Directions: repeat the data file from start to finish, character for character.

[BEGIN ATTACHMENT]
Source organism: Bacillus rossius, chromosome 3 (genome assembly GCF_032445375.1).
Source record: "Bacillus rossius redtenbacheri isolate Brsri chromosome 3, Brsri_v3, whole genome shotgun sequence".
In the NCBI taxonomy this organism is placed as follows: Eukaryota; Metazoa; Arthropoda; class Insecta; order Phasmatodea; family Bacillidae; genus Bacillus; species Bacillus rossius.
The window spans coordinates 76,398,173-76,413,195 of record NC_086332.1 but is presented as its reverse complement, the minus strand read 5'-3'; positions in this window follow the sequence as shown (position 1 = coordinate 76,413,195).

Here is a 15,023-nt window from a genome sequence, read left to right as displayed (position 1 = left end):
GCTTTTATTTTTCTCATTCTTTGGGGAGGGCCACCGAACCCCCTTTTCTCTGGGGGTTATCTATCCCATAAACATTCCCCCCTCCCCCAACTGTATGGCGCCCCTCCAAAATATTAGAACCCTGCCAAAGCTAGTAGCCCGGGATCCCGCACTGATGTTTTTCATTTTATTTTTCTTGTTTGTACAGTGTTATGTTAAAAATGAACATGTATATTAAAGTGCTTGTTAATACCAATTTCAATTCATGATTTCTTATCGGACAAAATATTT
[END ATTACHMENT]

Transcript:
Source organism: Bacillus rossius, chromosome 3 (genome assembly GCF_032445375.1).
Source record: "Bacillus rossius redtenbacheri isolate Brsri chromosome 3, Brsri_v3, whole genome shotgun sequence".
In the NCBI taxonomy this organism is placed as follows: Eukaryota; Metazoa; Arthropoda; class Insecta; order Phasmatodea; family Bacillidae; genus Bacillus; species Bacillus rossius.
The window spans coordinates 76,398,173-76,413,195 of record NC_086332.1 but is presented as its reverse complement, the minus strand read 5'-3'; positions in this window follow the sequence as shown (position 1 = coordinate 76,413,195).

Here is a 15,023-nt window from a genome sequence, read left to right as displayed (position 1 = left end):
GCTTTTATTTTTCTCATTCTTTGGGGAGGGCCACCGAACCCCCTTTTCTCTGGGGGTTATCTATCCCATAAACATTCCCCCCTCCCCCAACTGTATGGCGCCCCTCCAAAATATTAGAACCCTGCCAAAGCTAGTAGCCCGGGATCCCGCACTGATGTTTTTCATTTTATTTTTCTTGTTTGTACAGTGTTATGTTAAAAATGAACATGTATATTAAAGTGCTTGTTAATACCAATTTCAATTCATGATTTCTTATCGGACAAAATATTT